New Study Shows Companies Pay Billions in Job Training, Scholarships for U.S. Students Through H-1B Fees
This article was prepared with the assistance of ABIL, the Alliance of Business Immigration Lawyers, of which Laura Danielson is an active member.
New research shows H-1B fees paid by companies have funded approximately $5 billion since 1999 in training and scholarships for U.S. students and teachers to enter science fields and have funded nearly 90,000 college scholarships in tech fields for U.S. students, as well as about $2.5 billion in job training through the Department of Labor. The study by the National Foundation for American Policy also details how expensive it has become to petition for an H-1B professional.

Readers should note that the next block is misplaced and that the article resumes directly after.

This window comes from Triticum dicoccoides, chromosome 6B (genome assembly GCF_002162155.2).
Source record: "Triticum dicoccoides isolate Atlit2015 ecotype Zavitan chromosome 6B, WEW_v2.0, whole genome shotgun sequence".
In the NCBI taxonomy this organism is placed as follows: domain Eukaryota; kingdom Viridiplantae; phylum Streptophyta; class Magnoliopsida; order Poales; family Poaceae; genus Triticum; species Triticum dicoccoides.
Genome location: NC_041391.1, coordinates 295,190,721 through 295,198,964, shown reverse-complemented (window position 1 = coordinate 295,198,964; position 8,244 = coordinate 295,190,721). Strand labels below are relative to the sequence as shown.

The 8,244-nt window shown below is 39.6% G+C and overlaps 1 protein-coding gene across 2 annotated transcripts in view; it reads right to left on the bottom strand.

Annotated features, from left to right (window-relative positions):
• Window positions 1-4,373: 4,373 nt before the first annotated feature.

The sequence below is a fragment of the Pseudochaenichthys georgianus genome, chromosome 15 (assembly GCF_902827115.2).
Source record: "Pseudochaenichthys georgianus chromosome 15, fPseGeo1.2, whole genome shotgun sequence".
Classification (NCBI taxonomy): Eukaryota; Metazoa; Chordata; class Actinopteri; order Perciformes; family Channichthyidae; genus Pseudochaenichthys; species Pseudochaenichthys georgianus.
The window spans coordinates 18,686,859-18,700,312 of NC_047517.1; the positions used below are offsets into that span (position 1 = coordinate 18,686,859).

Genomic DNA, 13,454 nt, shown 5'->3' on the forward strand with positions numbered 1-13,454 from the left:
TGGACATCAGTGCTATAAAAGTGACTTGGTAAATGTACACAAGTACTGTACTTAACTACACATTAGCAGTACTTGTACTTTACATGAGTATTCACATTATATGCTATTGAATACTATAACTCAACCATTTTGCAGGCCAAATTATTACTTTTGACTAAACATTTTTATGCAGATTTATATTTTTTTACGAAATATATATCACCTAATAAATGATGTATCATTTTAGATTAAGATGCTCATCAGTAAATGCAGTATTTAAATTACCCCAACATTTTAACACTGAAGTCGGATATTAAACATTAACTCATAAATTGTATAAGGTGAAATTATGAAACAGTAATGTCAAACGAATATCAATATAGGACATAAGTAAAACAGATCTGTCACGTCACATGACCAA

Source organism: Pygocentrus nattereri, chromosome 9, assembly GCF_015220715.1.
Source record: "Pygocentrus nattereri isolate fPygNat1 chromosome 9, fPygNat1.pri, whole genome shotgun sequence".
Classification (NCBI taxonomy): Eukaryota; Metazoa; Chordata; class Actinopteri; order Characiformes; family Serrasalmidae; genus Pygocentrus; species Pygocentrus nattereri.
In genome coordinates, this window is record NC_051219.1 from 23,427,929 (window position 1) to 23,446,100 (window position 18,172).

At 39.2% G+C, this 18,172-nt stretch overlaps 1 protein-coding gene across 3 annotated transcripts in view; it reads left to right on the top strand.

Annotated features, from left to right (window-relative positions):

Although critics have argued H-1B visa holders represent “cheap labor,” employers pay government-imposed fees and attorney costs of up to $16,560 for an initial H-1B petition and $28,620 for the combined cost of an initial H-1B petition and an extension.